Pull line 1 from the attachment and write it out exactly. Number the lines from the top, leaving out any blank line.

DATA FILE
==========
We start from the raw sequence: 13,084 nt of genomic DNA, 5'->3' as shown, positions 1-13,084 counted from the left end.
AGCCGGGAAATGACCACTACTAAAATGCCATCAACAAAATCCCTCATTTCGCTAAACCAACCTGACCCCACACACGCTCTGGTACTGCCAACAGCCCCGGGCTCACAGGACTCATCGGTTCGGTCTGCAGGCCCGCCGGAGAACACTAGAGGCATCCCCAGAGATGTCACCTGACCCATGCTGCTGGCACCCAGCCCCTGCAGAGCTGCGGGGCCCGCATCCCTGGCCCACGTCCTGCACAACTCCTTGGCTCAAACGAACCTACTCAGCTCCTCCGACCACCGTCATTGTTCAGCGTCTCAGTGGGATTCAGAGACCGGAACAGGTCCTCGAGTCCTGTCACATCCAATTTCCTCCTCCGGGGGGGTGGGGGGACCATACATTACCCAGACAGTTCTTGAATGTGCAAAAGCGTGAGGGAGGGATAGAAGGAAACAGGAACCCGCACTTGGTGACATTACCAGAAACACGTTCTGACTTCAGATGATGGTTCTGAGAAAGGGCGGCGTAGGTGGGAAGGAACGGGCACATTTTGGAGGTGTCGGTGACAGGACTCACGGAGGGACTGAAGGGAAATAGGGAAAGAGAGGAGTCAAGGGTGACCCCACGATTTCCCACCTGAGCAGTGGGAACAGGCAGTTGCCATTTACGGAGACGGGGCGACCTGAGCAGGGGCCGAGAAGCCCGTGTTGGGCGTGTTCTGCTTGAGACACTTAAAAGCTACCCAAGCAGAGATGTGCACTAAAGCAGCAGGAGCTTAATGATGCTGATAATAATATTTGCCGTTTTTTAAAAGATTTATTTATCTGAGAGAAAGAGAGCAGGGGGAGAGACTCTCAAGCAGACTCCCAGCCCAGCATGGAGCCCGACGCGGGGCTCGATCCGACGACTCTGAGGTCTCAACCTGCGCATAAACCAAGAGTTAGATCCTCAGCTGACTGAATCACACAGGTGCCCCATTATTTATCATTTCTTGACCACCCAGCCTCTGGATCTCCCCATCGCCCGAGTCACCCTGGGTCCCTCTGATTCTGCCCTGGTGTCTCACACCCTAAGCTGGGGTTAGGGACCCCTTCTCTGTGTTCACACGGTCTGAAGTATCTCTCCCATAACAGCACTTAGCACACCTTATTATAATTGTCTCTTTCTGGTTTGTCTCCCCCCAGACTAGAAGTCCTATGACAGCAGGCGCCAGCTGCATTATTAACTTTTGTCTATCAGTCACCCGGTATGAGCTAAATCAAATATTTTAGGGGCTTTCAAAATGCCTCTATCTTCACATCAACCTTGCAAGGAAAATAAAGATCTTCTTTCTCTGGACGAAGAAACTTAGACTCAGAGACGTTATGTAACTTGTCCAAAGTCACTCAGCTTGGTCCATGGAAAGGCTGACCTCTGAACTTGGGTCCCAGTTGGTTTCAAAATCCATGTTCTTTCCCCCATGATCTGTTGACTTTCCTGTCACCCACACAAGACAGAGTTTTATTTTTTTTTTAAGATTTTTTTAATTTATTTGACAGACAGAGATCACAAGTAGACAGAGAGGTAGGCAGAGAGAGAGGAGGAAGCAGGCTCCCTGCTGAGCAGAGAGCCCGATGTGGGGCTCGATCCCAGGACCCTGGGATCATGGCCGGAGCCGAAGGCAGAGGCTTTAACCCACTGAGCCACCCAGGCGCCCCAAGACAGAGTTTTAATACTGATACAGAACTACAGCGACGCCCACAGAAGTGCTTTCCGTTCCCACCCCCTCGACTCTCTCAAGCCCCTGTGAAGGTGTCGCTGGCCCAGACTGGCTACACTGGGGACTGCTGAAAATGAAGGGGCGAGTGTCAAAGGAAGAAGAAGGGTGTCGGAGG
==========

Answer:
We start from the raw sequence: 13,084 nt of genomic DNA, 5'->3' as shown, positions 1-13,084 counted from the left end.